Alert Sign Dear reader, online ads enable us to deliver the journalism you value. Please support us by taking a moment to turn off Adblock on

Alert Sign Dear reader, please upgrade to the latest version of IE to have a better reading experience


Austerity has worsened Greek crisis

October 05, 2012


AN influential group of international banks and insurers has attacked political leaders in Europe over their handling of the Greek crisis, arguing that the single-minded pursuit of austerity has made the situation worse.

The Institute of International Finance, which last year brokered a deal between Greece and international bond investors to halve Greece’s private debts, said politicians are playing a dangerous game putting their desire for debt reduction ahead of coordinated efforts to spur growth.

Charles Dallara, the institute’s chairman, said the world’s major economies needed to coordinate their efforts or risk persistent instability and low growth.

Dallara, who was speaking ahead of the International Monetary Fund gathering in Tokyo next week, said governments were acting against their best interests by rejecting multilateral agreement on economic and regulatory reforms in favour of pursuing go-it-alone policies.

Dallara said: “The international financial community has a collective interest in reducing the uncertainty that currently surrounds the global economic outlook. If we want to lay the basis for a durable global economic expansion, then we need to see more concerted action by the world’s policymakers.”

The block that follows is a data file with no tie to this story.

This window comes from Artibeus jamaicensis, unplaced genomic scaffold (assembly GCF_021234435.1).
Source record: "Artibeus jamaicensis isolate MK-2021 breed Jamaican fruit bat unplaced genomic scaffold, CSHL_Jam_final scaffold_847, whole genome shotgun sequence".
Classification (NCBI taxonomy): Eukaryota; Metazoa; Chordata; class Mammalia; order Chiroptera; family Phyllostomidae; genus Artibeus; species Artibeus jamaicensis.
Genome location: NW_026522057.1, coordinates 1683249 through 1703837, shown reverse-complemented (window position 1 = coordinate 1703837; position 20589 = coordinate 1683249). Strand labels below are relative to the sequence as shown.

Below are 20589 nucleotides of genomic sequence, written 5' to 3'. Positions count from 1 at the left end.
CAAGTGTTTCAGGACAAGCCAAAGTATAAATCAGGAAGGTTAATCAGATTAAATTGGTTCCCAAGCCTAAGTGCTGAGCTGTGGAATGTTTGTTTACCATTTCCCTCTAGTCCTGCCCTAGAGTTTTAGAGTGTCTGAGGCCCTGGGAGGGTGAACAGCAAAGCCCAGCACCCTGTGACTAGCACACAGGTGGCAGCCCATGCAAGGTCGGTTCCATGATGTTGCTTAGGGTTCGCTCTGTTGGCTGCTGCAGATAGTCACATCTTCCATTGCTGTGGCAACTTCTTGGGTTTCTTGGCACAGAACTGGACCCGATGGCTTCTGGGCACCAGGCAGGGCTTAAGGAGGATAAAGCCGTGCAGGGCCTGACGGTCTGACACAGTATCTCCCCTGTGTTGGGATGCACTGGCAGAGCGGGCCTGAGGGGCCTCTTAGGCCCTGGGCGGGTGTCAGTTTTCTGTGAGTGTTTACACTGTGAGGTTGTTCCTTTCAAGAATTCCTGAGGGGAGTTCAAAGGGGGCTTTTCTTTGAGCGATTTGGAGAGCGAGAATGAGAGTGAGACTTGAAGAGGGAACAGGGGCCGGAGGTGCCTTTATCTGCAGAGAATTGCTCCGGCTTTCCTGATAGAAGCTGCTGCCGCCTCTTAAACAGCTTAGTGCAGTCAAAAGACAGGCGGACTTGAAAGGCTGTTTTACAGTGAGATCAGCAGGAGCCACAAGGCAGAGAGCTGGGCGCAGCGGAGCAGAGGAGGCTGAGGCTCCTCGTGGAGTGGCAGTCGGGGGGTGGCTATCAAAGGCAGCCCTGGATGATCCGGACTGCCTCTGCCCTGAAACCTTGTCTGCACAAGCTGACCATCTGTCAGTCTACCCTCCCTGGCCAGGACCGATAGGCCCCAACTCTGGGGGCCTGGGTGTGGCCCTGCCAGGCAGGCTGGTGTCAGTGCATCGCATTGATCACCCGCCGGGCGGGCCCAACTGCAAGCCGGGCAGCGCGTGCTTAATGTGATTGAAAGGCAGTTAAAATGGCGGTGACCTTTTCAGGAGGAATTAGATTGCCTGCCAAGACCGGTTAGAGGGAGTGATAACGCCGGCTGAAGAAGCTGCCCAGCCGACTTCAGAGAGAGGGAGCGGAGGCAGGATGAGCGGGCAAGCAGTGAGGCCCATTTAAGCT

European policymakers are expected to come under fire at the IMF for their failure to bring an end to the current crisis, which has triggered riots in Portugal, Spain and Greece.

Spain is poised to apply for a bailout from the European Union and the IMF that could amount to 400bn euros. Cyprus is expected to ask for a 14bn euro bailout within days.

Central banks have flooded the world’s financial systems with cheap funds to foster lending to businesses and households while banks rebuild their finances, but a disjointed and often contradictory response to financial regulation meant much of the funds were not reaching their destination.

The situation in Greece is of particular concern, Dallara said, where unemployment has rocketed and poverty increased dramatically.

The institute said the interest rate demanded by Brussels as the price of Athens’ rescue package should be cut to lessen the burden and allow the country to recover.

Portugal’s political consensus is also crumbling under the weight of austerity measures that have pushed the economy into a long depression.

Portuguese unions have called for a general strike on Nov 14 after the government announced a new basket of tax rises and spending cuts, after withdrawing the previous batch following violent protests.

The European Central Bank said that a rescue package for Spain would not include “punitive” costs, as it kept base rates at 0.75 per cent.

ECB president, Mario Draghi, hinted that he preferred to keep some of his armoury in reserve in case the economic situation for the 17-member eurozone deteriorates further.

Draghi said he stood ready to launch the ECB’s latest sovereign bond buying scheme, which offers individual countries the opportunity to sell their bonds at low interest rates to remain solvent, but he has yet to receive any applications.

But as if to exemplify the splits inside the eurozone, German finance minister Wolfgang Schaeuble insisted that austerity measures be in place before the release of bailout funds.

Schaeuble, who has a reputation as a fiscal hardliner, has previously blocked attempts to ease controls and cut interest rates on countries struggling with their debts. — The Guardian, London